30 July 2012
ByAppeared in BioNews 667
The Irish boy who had pioneering surgery two years ago to implant a new windpipe partially derived from his own stem cells is healthy and back at school. A follow-up study published in The Lancet medical journal reports that Ciaran Finn-Lynch, now 13, is breathing normally and no longer needs anti-rejection medication.
Finn-Lynch was born with a rare condition called long-segment tracheal stenosis which causes severe breathing difficulties. To prevent his lungs collapsing, he had metal tubes inserted into his airways but this resulted in damage to a main artery. In 2010 surgeons proposed using a novel technique where a donor windpipe coated with Finn-Lynch's own stem cells would be implanted.
At the time, Martin Birchall, professor of laryngology from University College London, who co-led the team carrying out the transplant called the technique 'a completely new approach'.
'We did a similar operation to a young woman in Spain in 2008. She is now working full-time, looking after her children and doing very well. This is very different and we can't predict exactly what is going to happen', he said.
One novelty of the procedure was the method of culturing the stem cells inside the body rather than in the laboratory. Surgeons stripped the donor's windpipe to its collagen scaffolding and then sprayed on stem cells from the boy's bone marrow. Once this structure was implanted, the stem cells began dividing and matured to create the new organ.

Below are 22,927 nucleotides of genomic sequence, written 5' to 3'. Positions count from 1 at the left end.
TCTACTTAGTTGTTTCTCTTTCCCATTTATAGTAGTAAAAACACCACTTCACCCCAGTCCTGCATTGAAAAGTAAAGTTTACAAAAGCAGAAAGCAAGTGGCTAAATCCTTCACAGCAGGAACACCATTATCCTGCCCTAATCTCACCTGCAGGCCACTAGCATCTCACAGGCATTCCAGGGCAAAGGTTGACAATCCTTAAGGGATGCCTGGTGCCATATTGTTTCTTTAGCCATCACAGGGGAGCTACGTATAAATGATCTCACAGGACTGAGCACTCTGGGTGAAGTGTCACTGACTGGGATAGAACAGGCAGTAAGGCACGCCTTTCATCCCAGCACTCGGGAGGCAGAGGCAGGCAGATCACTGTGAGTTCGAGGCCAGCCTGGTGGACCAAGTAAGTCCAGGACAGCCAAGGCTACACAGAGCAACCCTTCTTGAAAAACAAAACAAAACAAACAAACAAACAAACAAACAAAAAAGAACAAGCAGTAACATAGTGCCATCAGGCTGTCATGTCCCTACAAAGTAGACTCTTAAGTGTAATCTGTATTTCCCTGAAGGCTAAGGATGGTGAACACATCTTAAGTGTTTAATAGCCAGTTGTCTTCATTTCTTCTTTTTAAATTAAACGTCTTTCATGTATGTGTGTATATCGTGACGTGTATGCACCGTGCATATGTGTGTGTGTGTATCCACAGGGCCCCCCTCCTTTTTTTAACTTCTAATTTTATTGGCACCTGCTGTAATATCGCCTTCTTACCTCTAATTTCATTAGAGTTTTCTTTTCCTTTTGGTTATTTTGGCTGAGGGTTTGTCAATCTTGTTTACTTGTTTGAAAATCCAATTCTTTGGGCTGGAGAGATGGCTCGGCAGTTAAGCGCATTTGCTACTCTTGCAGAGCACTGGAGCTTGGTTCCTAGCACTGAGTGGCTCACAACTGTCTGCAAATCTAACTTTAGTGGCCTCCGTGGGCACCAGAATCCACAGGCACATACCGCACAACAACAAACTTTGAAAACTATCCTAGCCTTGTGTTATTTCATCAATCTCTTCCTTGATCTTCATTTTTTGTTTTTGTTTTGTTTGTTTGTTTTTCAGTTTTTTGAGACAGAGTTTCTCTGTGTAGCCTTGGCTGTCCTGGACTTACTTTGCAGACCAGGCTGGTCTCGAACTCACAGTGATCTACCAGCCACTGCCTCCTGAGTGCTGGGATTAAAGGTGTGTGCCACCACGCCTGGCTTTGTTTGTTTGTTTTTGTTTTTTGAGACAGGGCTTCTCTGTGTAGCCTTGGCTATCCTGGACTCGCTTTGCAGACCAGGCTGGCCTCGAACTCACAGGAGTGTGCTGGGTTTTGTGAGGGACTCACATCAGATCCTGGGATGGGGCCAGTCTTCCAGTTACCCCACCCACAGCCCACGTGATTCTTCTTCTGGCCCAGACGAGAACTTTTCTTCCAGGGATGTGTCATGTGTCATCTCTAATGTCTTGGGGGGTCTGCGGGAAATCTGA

Commenting on the results of the two-year follow-up, Martin Elliott, professor of cardiothoracic surgery at University College London and Professor Birchall's partner leading the team, said: 'The ideal outcomes for tracheal transplants in children are normal airway and lung function, good general growth, a decent quality of life, and no further surgical interventions'.
'So far we have achieved this, but we are at the edge of medicine and, similarly to first attempts of organ transplantation in the 1950s, many challenges remain'.
The team hopes the operation and successful outcome will spark more research and innovative stem cell applications. Professor Birchall commented: 'We need more research on stem cells grown deliberately inside the body, rather than grown first in a laboratory over a long time. This research should help to convert one-off successes into more widely available clinical treatments'.
Indeed, while the procedure appears to have been successful in Finn-Lynch's case, it is still considered as experimental. Professor Larry Goldstein, director of the stem cell program at University of California in San Diego told ABC News: 'You never know what to do or how to interpret a success when it's one success; the question you grapple with is whether this treatment is going to be good with a larger number of people with this disease'.